I guess this notion was brought to my consciousness when I visited England with my daughter briefly in May of 2009. We weren’t there very long and we tried to cram as much in as possible, so we kept moving a lot. We spent six nights in London and four in Birmingham (as a home base for “touristy” trips). We did a lot of the usual “tourist” stuff, which I won’t go into today, but one thing I noticed was that almost everywhere we went there were really pretty gardens. Now I had spent some time in the gardens at the Biltmore Estate in Asheville, but I hadn’t really noticed them to the extent that I did in England. For whatever reasons, the English seem to be quite avid gardeners, but that’s not my point; I’m really not a gardener, myself.
My point is that I kept noticing these gardens and taking pictures of them because they stuck me as being quite pretty, but I also started to notice that I was simply enjoying the sense of relaxation and pleasure I was getting from just wandering around looking at flowers and landscapes which somebody had clearly crafted for pleasure. Yes, I WAS on vacation, but I think I enjoyed just wandering around those gardens as much as seeing the Tower of London (which also has some really pretty gardens), Stonehenge (which is in something of a garden-like setting), the West End (full of interesting theatres, but with a few gardens [parks] about), shops, museums, churches, etc. The Shakespeare sites in Stratford-Upon-Avon all include lovely gardens, as well, and the RSC theatre stands in a garden-like park setting near the river, as does Holy Trinity Church. Of course, many churches have rather garden-like settings.
In any event, it struck me that I had spent far too many years rushing from place to place and not really enjoying any of the places I had been. To borrow an idea from Yoda, I wasn’t really paying attention to where I was. The point of this post is to try to encourage others to avoid what I now see was a mistake by suggesting a means of grounding yourself and focusing on “where you are.” I speak, specifically, of gardens.
I don’t remember exactly when Bonnie and I first became “Passholders” at the Biltmore Estate, but I know it took me a good while to learn how to take advantage of this status. This is a sort of “membership” which allowed us to be admitted at any time and (by the time we made more than two visits, it was cheaper to have an annual pass than to pay regular admission). I think what finally made sense to me was that if you just bought a one day ticket, you felt that you had to do EVERYTHING in order to get your money’s worth (a not unreasonable notion). What we decided was, since we lived within an hour of the estate, as passholders, we didn’t have to do it all each time! We could combine a brief trip to just a part of the estate (just the house, just the gardens, just lunch at Cedric’s or the Stables, or the like) with other shopping in Asheville, or something else. It didn’t HAVE to be an all day commitment just to Biltmore. Once we reached this conclusion, the sense of freedom and pleasure it gave us allowed us to appreciate Biltmore in a way we really hadn’t done before. We even made some trips just to visit, say, the main floor of the house, because we wanted to just focus on the lavish floral displays on that floor and didn’t feel the need to see the whole house on every visit.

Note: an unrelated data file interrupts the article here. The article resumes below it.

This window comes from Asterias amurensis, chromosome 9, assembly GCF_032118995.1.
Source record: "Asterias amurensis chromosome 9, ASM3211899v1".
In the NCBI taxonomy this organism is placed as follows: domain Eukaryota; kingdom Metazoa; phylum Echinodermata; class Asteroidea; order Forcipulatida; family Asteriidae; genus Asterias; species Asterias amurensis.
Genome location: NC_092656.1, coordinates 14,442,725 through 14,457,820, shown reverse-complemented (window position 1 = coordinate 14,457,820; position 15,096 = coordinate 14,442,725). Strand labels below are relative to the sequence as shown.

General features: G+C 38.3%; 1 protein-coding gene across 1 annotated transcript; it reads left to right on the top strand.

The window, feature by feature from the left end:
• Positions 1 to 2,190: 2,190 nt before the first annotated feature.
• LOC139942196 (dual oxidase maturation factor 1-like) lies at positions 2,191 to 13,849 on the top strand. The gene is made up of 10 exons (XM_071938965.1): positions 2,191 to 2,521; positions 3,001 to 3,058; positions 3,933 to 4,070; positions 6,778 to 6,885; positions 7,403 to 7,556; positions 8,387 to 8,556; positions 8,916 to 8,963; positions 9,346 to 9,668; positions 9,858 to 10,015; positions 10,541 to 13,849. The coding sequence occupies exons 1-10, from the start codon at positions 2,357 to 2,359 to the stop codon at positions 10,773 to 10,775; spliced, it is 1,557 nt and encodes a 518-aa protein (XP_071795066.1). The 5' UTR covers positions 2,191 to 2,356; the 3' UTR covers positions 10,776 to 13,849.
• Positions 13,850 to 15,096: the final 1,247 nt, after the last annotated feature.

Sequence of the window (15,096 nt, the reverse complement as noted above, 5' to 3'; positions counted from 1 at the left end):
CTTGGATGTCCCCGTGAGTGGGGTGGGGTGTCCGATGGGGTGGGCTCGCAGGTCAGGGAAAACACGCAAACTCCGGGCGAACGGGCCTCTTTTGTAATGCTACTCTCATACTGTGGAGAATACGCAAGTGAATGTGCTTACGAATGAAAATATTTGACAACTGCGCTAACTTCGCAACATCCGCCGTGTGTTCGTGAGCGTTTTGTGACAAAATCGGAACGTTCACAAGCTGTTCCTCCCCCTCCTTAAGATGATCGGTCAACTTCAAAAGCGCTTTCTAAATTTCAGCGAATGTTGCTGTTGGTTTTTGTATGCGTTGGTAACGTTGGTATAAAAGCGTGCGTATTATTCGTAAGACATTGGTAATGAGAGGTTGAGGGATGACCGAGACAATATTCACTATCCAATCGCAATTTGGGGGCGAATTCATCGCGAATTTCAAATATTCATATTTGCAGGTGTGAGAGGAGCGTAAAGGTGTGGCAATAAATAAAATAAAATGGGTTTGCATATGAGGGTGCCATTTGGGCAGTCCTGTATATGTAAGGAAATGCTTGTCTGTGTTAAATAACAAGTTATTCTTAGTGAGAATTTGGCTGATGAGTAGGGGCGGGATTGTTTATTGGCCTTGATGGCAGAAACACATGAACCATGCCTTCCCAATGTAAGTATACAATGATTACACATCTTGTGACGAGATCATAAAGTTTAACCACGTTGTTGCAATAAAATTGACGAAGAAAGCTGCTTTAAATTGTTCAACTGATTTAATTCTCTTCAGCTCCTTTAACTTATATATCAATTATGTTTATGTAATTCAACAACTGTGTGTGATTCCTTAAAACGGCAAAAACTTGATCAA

Gradually, this notion has spread to other places for us. Since we have settled in Omaha, we have become members of: the local zoo (one of the tops zoos in the world and far too big to thoroughly enjoy in a single trip); a local museum (the Durham) which is set up in what was originally the major train station in Omaha (a lot to take in here in relation to local history and visiting exhibits from the Smithsonian and other major museums) and the local botanical garden (the outdoor gardens aren’t a lot in the winter, but the conservatory [new] is worth an occasional visit and there are changing exhibits in the Visitor Center). We anticipate that the gardens will be really pretty once we get through the winter and they weren’t bad looking in the late fall when we joined.